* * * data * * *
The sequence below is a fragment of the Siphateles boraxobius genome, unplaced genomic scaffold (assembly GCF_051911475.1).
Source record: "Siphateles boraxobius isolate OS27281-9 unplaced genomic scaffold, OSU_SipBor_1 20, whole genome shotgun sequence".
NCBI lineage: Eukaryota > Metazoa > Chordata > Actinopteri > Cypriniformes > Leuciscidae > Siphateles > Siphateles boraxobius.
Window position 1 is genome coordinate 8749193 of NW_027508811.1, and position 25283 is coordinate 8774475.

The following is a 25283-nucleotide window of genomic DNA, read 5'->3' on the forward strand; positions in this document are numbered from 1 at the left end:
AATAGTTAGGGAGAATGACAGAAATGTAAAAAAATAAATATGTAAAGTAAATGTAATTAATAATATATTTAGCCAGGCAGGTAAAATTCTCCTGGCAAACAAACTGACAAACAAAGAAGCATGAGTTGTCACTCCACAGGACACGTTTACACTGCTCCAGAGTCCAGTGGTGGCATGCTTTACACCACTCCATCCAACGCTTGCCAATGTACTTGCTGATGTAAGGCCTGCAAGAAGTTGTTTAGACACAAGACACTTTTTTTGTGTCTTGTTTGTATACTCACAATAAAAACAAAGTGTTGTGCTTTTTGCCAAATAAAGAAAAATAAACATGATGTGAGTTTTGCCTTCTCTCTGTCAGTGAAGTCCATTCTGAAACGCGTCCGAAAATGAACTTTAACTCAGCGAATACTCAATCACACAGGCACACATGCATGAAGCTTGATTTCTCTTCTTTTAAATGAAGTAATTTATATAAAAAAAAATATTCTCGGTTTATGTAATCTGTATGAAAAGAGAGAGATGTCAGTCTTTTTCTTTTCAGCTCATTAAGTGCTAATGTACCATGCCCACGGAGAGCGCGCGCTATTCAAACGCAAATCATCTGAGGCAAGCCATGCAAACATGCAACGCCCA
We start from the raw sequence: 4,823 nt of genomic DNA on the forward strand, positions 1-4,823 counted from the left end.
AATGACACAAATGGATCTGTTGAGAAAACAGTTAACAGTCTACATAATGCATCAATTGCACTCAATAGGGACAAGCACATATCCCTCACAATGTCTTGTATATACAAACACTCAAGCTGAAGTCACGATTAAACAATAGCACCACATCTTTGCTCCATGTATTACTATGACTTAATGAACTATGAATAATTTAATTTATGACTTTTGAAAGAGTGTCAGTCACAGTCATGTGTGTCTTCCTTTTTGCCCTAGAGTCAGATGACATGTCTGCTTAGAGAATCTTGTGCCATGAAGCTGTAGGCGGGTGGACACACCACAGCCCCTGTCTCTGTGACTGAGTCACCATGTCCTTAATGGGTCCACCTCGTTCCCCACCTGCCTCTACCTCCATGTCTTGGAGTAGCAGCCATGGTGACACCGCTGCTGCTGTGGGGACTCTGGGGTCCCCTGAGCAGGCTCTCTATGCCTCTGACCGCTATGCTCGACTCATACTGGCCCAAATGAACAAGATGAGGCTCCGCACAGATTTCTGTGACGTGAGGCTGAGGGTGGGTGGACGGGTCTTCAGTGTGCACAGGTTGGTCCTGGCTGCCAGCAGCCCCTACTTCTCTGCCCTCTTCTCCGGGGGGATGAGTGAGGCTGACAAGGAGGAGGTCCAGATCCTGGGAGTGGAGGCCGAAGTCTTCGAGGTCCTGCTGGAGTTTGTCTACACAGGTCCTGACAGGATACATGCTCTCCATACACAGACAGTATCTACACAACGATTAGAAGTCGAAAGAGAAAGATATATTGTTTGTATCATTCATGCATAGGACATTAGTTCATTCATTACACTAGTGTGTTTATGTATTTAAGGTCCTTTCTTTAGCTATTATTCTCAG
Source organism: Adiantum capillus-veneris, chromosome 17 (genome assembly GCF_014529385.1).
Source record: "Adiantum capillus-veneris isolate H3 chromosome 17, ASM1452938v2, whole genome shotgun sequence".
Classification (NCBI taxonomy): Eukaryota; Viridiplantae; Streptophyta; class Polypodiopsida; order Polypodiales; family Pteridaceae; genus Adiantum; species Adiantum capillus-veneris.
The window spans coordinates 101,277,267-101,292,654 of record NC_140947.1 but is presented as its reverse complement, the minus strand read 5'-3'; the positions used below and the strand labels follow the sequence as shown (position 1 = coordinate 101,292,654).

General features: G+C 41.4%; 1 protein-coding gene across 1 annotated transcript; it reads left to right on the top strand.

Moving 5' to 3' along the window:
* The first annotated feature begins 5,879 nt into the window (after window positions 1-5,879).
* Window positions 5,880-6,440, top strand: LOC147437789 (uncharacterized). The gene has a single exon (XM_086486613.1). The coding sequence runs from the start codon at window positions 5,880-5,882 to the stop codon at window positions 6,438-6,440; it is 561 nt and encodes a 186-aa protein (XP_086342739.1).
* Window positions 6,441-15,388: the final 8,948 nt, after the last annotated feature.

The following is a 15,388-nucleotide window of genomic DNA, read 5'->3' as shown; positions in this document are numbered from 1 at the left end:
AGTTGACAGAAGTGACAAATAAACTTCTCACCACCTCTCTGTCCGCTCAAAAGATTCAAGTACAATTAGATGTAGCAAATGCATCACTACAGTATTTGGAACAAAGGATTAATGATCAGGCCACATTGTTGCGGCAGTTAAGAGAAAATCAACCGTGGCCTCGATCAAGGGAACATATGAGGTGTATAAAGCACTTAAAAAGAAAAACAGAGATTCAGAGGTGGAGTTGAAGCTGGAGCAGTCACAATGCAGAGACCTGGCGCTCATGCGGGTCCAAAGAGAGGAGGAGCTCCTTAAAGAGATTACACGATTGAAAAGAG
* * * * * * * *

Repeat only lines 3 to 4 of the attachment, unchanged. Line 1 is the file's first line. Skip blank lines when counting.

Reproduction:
NCBI lineage: Eukaryota > Metazoa > Chordata > Actinopteri > Cypriniformes > Leuciscidae > Siphateles > Siphateles boraxobius.
Window position 1 is genome coordinate 8749193 of NW_027508811.1, and position 25283 is coordinate 8774475.